Natural Gas Prices Forecast: Futures Rise Amid Weather, Output Drops, Geopolitics
- US natural gas prices rise amid demand and output cuts.
- European gas consumption slumps post Ukraine conflict.
- Chevron-LNG dispute in Australia to set market precedent.
US Natural Gas Dynamics
U.S. natural gas futures showed an upward trend on Wednesday, primarily due to a sharp decline in daily output. This, combined with forecasts of warmer weather, indicates a rise in demand. The surprising element was the surge in prices even after feedgas reductions to Texas’s Freeport LNG plant.
Various speculations hint towards possible reasons such as speculative trading or potential miscalculations in the storage data in the U.S. South Central area. Contrary to the usual pattern of summer gas storage and winter extraction, this summer marked a continuous streak of gas removal, reminiscent of 2017’s patterns.
European Gas Consumption Shrinks
Post Russia’s incursion into Ukraine, Europe has seen a significant dip in its gas consumption, severely affecting the manufacturing sector. While there was hope for a better gas supply in 2023, consumption patterns don’t appear to be recovering. Countries like Germany, Italy, and the Netherlands have reported substantial cutbacks in their gas consumption. Even with the drop in gas futures prices from their 2022 zenith, they are still above the long-term norms. As a result, power producers and industries are in pursuit of alternative resources or are considering downsizing.
Chevron-LNG Workers Conflict in Australia
Chevron has approached Australia’s Fair Work Commission (FWC) seeking resolution regarding an ongoing tiff with workers at its primary liquefied natural gas facilities. With the current laws, FWC might have to enforce an amicable resolution between the conflicting parties. This ruling, eagerly awaited, will set a benchmark. The extent of past negotiations might heavily influence the outcome.
Operational Glitch at Freeport LNG
Freeport LNG in Texas witnessed a sharp decline in its gas intake, signaling an operational challenge. Although historical emission-related setbacks at Freeport typically took about 48 hours to recover, the specific nature of this disruption is yet to be clarified.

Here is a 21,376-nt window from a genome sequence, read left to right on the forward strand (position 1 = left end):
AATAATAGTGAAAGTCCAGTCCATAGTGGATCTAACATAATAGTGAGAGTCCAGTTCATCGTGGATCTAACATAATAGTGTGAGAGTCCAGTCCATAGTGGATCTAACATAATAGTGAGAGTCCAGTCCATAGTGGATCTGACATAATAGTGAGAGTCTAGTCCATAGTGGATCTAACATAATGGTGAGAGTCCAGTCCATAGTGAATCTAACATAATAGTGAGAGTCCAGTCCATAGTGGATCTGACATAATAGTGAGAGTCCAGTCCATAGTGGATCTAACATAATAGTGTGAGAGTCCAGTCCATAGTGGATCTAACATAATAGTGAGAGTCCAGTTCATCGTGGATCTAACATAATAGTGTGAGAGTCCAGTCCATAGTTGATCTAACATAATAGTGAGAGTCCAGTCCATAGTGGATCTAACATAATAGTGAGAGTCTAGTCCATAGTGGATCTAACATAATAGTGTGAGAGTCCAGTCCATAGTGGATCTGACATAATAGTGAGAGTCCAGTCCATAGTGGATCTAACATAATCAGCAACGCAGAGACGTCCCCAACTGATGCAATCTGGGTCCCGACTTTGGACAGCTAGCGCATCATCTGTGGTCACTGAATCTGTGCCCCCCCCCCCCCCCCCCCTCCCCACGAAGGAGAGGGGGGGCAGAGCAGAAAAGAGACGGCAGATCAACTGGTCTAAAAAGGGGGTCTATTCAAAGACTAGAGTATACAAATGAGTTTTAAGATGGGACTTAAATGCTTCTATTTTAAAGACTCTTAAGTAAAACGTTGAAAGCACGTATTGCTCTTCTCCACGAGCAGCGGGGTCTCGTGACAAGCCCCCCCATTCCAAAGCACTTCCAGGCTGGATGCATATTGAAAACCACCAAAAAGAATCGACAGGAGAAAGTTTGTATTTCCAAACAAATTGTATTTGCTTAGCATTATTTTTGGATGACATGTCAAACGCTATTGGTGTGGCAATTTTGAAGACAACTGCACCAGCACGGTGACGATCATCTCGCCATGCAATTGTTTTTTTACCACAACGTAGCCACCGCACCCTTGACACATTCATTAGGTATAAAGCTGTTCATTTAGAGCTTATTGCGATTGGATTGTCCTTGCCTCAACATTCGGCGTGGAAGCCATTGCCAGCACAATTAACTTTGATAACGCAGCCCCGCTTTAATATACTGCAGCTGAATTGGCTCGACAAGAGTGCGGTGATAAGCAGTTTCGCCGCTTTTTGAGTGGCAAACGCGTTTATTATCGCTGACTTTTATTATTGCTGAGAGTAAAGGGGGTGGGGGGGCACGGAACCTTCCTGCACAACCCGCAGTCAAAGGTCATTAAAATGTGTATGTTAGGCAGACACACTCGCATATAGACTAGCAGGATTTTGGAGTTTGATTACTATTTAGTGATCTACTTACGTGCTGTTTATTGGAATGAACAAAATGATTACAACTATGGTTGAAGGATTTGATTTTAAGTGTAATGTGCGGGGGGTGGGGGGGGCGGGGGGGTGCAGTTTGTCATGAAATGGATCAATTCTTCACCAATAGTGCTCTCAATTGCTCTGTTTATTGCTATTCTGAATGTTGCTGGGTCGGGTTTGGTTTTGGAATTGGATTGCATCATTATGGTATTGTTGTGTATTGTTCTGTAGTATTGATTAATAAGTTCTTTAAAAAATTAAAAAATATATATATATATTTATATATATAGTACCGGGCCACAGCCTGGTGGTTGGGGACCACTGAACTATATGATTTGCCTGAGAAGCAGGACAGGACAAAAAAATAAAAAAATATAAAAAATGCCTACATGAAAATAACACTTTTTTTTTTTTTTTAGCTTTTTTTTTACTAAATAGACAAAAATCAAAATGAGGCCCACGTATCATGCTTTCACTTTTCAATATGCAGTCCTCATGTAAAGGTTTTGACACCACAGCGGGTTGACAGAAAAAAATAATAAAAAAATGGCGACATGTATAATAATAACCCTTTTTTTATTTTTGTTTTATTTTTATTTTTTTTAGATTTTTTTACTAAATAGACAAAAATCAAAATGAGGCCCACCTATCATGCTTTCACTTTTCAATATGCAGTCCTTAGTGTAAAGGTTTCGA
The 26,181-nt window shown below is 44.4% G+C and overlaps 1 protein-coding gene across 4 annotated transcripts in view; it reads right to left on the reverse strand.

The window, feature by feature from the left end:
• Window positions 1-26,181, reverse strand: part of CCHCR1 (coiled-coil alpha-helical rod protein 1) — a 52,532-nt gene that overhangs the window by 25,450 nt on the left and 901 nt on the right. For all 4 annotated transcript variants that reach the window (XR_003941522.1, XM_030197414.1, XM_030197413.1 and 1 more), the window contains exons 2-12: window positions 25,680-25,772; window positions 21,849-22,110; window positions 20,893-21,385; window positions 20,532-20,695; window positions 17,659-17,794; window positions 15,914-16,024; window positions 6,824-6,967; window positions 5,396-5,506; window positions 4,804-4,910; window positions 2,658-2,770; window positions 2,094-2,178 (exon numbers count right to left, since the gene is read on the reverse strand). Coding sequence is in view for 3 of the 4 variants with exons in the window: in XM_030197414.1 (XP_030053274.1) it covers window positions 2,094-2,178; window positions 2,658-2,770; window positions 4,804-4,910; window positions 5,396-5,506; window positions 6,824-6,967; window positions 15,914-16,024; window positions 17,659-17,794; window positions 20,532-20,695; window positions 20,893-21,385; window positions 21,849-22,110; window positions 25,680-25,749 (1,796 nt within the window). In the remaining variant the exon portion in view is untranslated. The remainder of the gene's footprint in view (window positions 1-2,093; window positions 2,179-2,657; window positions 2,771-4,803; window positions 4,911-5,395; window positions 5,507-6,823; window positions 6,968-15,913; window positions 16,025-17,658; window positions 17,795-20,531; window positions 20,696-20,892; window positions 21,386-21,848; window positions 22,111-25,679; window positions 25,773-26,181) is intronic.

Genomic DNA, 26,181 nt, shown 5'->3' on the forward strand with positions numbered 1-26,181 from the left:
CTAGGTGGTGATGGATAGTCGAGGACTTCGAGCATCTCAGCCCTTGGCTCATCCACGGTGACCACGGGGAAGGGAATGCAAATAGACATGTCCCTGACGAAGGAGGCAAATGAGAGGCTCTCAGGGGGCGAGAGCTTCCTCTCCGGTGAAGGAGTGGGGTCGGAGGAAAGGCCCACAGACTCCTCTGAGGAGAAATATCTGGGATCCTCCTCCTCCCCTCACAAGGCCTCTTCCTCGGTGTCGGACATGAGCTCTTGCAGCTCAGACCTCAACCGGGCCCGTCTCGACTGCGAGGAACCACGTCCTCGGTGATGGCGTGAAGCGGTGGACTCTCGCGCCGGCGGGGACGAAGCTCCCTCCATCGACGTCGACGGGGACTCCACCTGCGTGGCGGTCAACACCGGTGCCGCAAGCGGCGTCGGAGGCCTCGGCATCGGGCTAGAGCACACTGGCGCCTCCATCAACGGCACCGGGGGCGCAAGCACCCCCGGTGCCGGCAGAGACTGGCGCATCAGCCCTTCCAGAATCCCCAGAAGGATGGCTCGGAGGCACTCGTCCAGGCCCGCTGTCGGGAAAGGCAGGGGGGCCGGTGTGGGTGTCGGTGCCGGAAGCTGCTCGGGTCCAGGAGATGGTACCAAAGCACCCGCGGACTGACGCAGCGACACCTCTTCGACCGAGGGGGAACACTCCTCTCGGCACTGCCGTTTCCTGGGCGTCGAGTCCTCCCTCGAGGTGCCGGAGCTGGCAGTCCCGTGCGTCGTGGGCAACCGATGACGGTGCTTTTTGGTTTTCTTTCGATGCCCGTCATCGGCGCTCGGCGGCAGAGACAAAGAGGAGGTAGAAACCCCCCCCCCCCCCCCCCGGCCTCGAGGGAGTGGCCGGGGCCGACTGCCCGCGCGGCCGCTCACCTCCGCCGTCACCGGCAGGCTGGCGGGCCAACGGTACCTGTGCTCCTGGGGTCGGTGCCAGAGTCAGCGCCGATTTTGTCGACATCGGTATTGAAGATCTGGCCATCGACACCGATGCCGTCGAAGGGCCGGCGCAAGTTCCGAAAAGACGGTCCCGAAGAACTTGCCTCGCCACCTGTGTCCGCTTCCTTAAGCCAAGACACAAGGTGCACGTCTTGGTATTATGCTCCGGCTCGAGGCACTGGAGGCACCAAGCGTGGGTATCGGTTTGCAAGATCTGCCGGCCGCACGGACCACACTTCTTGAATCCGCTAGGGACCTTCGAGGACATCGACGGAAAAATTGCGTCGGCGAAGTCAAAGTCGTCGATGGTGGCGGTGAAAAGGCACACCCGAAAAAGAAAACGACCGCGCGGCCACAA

US’s Emergence as Leading LNG Exporter
In the first half of 2023, the U.S. reaffirmed its top spot as the global LNG exporter. The Freeport LNG terminal’s reactivation post an eight-month hiatus played a pivotal role in this export boost. Europe and Britain were the primary beneficiaries of these U.S. LNG exports.
The imminent trajectory for natural gas prices and demand is unpredictable, dictated majorly by geopolitical tensions, infrastructural hitches, and unpredictable weather patterns. Given the unforeseen output cuts from major facilities and projected warm weather in the U.S., prices could soar in the subsequent weeks.
Meanwhile, in Europe, industries might persistently seek alternative energy resources due to high gas future prices. Moreover, the imminent decision from Australia’s FWC concerning the Chevron-LNG dispute will influence regional gas market dynamics.
Conclusively, the tail-end of 2023 is poised for heightened price sensitivity, and unforeseen disturbances might catalyze dramatic price surges.
The current 4-hour price of Natural Gas is 2.727, slightly below its previous 4-hour close of 2.728. The price is situated above both the 200-4H moving average (2.647) and the 50-4H moving average (2.628), hinting at a bullish sentiment. The 14-4H RSI reading of 63.67 suggests that the market is exhibiting stronger momentum but is not yet in the overbought zone.
The price hovers above the main support range (2.674 to 2.636) but is significantly below the main resistance area (3.027 to 3.091). Considering these factors, the market sentiment for Natural Gas currently leans bullish.